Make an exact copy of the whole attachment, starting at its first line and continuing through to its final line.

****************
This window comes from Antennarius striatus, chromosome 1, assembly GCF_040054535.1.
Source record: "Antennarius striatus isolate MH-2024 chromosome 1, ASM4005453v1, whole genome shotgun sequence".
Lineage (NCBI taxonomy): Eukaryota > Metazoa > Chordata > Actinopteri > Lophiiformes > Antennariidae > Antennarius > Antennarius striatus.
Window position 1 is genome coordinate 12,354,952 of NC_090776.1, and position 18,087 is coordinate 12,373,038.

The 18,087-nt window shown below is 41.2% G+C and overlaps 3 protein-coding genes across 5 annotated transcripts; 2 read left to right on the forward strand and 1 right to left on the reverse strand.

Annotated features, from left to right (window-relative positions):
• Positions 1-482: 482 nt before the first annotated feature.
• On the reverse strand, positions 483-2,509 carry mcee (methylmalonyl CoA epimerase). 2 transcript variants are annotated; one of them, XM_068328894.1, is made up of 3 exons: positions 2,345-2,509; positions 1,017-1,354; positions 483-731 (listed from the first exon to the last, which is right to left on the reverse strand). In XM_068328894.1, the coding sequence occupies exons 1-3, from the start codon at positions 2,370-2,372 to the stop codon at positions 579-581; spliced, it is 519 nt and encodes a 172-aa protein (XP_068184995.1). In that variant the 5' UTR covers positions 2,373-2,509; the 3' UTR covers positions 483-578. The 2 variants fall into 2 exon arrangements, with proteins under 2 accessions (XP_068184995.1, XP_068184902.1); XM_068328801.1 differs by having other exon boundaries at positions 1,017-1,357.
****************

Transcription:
This window comes from Antennarius striatus, chromosome 1, assembly GCF_040054535.1.
Source record: "Antennarius striatus isolate MH-2024 chromosome 1, ASM4005453v1, whole genome shotgun sequence".
Lineage (NCBI taxonomy): Eukaryota > Metazoa > Chordata > Actinopteri > Lophiiformes > Antennariidae > Antennarius > Antennarius striatus.
Window position 1 is genome coordinate 12,354,952 of NC_090776.1, and position 18,087 is coordinate 12,373,038.

The 18,087-nt window shown below is 41.2% G+C and overlaps 3 protein-coding genes across 5 annotated transcripts; 2 read left to right on the forward strand and 1 right to left on the reverse strand.

Annotated features, from left to right (window-relative positions):
• Positions 1-482: 482 nt before the first annotated feature.
• On the reverse strand, positions 483-2,509 carry mcee (methylmalonyl CoA epimerase). 2 transcript variants are annotated; one of them, XM_068328894.1, is made up of 3 exons: positions 2,345-2,509; positions 1,017-1,354; positions 483-731 (listed from the first exon to the last, which is right to left on the reverse strand). In XM_068328894.1, the coding sequence occupies exons 1-3, from the start codon at positions 2,370-2,372 to the stop codon at positions 579-581; spliced, it is 519 nt and encodes a 172-aa protein (XP_068184995.1). In that variant the 5' UTR covers positions 2,373-2,509; the 3' UTR covers positions 483-578. The 2 variants fall into 2 exon arrangements, with proteins under 2 accessions (XP_068184995.1, XP_068184902.1); XM_068328801.1 differs by having other exon boundaries at positions 1,017-1,357.